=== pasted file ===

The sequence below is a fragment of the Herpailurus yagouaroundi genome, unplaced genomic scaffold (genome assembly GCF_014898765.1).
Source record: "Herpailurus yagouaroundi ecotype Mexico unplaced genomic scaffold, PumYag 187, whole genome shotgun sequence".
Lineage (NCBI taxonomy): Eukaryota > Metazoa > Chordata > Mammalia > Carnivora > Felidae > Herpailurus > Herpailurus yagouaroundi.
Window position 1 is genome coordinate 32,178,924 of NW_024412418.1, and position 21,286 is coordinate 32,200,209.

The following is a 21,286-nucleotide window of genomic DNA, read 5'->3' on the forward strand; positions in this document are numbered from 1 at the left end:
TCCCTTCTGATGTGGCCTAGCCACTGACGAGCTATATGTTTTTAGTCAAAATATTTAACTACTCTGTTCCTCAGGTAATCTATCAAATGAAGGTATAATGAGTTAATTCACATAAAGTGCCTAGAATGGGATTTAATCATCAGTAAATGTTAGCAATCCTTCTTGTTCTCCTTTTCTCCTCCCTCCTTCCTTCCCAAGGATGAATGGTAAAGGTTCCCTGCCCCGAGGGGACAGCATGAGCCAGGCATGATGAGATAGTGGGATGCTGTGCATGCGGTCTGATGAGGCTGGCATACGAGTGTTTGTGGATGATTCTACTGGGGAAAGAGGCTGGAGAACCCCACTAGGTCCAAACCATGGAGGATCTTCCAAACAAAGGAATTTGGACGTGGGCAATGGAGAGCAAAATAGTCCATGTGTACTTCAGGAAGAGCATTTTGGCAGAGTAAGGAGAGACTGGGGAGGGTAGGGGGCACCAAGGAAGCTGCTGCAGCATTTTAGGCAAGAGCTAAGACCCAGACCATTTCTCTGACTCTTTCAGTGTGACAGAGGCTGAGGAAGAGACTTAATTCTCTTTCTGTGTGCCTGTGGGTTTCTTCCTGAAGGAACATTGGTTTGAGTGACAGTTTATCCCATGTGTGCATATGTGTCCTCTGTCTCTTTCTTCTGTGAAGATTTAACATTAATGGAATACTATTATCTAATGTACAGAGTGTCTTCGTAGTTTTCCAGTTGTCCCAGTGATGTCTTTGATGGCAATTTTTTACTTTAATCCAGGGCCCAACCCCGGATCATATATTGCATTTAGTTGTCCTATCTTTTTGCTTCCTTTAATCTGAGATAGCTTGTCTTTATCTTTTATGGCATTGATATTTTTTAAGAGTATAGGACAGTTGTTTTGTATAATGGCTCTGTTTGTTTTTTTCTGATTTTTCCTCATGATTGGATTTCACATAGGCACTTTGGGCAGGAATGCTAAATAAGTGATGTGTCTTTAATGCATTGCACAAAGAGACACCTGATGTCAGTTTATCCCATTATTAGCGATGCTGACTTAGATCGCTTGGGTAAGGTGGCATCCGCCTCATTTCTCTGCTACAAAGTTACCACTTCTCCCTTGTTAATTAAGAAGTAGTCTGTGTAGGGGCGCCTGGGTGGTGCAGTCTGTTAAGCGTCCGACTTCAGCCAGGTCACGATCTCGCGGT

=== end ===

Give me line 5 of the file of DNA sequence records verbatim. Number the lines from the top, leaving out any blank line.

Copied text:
The following is a 21,286-nucleotide window of genomic DNA, read 5'->3' on the forward strand; positions in this document are numbered from 1 at the left end: